Using Estimated Breeding Values (EBVs) and paying close attention to bull health can improve fertility and give more pounds per calf.
Bull are all to often selected on the basis of their looks. However, such a strategy does not give the full picture, explained Liz Genever, EBLEX beef scientist, speaking at an EBLEX, Shepton Vet Group, Xcel Vet-supported event at Norwood Park Farm, Glastonbury.
“There is no doubt you must like the look of a bull and be happy with how it moves, but EBVs should be used as a complementary tool to visual observations.
“When purchasing a bull, use EBV benchmark data to see how he compares to all UK recorded bulls for that breed.”
EBVs show the genetic value of an animal and can be used to predict whether the progeny will be good or bad for a specific trait. They include values linked to ease of calving and beef scores, such as 400-day growth and muscle depth.
“Bull selection should be focus driven,” stressed Dr Genever. “EBVs should be used to target specific breeding goals, such as reducing days to slaughter and increasing carcass weight.”
Norwood Park Farm is in the early stages of building up its genetic base. In the long term, beef farmer, Martin Harrison, aims to maximise carcass traits and milk production.
To achieve this, bought in Holstein Friesian x British Blue heifers will be crossed with Limousin bulls on their second service. “This will combine good hybrid vigour and milk production with the good growth and carcass weight of the limousin,” says Mr Harrison.
The two Limousin bulls on this farm have both been selected with this aim in mind, said Dr Genever.
“Mr Harrison is growing weaned calves for sale, so it is important to have good early growth rates. Rosecroft Adonis has good 200 day and 400 day growth rate values and therefore a good beef value. If we were aiming to sell at carcass, then you would need to select good fat and muscle depth EBVs, too.
“Westcroft Vicarage has good maternal traits including calving ease and calving value, so is an excellent choice for breeding good replacements.” A bull with a positive 200 day milk EBV would also make a suitable sire where female replacements are being retained for breeding.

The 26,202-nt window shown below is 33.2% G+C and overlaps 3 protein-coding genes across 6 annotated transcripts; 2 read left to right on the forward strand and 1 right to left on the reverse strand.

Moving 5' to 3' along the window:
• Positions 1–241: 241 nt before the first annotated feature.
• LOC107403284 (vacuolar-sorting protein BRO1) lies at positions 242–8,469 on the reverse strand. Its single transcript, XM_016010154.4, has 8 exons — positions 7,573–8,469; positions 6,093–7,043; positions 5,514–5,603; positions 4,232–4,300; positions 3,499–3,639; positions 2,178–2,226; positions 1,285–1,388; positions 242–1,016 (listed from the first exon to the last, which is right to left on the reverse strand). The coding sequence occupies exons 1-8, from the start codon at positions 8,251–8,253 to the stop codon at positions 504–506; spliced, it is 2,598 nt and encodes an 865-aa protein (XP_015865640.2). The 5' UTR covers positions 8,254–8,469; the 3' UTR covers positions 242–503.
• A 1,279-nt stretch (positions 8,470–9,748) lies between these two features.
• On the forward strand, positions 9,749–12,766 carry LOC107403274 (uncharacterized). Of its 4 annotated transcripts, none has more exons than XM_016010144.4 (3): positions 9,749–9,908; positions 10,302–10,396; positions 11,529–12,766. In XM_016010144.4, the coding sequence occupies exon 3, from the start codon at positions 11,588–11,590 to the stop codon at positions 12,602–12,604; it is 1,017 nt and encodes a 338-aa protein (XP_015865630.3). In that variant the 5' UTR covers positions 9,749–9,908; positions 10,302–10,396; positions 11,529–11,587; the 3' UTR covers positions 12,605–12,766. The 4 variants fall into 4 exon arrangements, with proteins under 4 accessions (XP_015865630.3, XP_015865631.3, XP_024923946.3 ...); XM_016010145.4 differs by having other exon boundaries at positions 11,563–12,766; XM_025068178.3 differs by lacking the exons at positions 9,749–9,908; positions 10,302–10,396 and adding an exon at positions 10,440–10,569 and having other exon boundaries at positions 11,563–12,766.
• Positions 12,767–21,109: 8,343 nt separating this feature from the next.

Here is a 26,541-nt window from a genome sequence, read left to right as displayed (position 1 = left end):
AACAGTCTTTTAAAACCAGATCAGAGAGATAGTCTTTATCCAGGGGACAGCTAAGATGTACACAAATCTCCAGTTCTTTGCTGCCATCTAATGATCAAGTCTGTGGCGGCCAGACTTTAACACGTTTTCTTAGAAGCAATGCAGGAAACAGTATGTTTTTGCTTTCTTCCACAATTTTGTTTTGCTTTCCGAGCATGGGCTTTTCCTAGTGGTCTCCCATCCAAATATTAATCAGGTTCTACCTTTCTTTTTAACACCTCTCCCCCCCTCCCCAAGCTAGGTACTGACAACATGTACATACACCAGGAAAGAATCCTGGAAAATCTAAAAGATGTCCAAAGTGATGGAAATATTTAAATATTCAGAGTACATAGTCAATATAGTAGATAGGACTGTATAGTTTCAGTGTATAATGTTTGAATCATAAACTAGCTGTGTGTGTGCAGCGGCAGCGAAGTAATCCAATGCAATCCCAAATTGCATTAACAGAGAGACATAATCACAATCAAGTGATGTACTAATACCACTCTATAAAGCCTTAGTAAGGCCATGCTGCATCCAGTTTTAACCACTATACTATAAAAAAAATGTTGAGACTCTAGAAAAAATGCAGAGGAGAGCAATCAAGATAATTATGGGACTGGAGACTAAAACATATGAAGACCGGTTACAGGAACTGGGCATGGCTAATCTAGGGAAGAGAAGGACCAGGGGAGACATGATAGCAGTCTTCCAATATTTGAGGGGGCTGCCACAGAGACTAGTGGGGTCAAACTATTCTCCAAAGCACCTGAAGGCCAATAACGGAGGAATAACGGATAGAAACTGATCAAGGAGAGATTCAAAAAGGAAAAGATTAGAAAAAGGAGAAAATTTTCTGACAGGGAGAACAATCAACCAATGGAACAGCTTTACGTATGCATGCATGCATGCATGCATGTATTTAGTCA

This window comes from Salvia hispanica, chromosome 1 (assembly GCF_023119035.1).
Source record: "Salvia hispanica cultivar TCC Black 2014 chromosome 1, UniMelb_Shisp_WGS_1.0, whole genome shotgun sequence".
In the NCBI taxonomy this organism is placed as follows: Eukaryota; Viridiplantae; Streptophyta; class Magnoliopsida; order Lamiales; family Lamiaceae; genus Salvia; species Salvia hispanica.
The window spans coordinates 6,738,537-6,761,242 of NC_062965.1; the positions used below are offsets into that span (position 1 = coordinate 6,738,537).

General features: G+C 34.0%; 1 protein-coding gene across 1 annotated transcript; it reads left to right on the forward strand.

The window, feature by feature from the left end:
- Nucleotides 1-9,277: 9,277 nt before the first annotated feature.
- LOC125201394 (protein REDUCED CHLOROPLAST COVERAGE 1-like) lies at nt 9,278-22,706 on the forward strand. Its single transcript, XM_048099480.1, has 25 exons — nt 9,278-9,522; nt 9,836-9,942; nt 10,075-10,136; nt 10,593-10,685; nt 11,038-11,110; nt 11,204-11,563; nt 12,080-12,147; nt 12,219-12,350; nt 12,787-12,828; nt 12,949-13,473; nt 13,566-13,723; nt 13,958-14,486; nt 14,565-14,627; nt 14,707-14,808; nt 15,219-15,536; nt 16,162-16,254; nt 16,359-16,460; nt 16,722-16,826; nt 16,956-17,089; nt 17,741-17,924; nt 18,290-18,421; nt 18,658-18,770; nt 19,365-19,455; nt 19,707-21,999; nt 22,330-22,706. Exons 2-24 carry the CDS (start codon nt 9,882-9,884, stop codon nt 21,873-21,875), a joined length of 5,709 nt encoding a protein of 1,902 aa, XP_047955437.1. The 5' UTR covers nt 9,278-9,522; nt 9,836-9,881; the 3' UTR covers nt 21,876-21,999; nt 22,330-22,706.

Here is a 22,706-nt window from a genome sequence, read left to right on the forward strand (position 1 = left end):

Ultimately, using EBVs to select bulls has a financial value. “You will have to pay a higher price for the top 1% of bulls, but the bonuses you will achieve in terms of carcass weight and maternal qualities far outweigh the costs,” Dr Genever added.
“In fact, selecting a bull in the top 10% for growth and carcass traits will add an extra value of £17.10 a calf compared to using a bull in the bottom 25%.”
However, a bull will only reach its full potential and produce good quality replacements when it is well looked after, says Paddy Gordon of Shepton Vet Group.
By maintaining bull health you will maximise fertility rates and retain bulls within the herd for longer, reducing bull costs a calf.
“We rely heavily on a bull to maintain in calf rates so it is essential he is well looked after. Be proactive when checking bulls – check testicle size and look for lumps and diseases.”
About 30% of bulls have depressed fertility, so it is essential to do regular performance tests to see whether he is up to the job.
“I would recommend doing an annual semen count six weeks before he is due to start service. At about £100 a test this is well worth the investment. If you don’t you run the risk of extending calving intervals,” said Mr Gordon.
“For a 100-cow herd, by having a first service pregnancy rate of 40% instead of 75% and increasing the period during which 98% of cows calve from nine to 24 weeks, you will produce calves 23kg lighter at weaning. This means 23kg of beef not sold, costing £26 a cow.”
Targeting infectious diseases which could potentially depress fertility is also essential. “Assess the disease risk to your herd and discuss an appropriate vaccination plan with your vet.
“When you are vaccinating for a specific disease such as BVD or IBR, be sure to vaccinate six weeks before a bull is due to serve to prevent disruption.”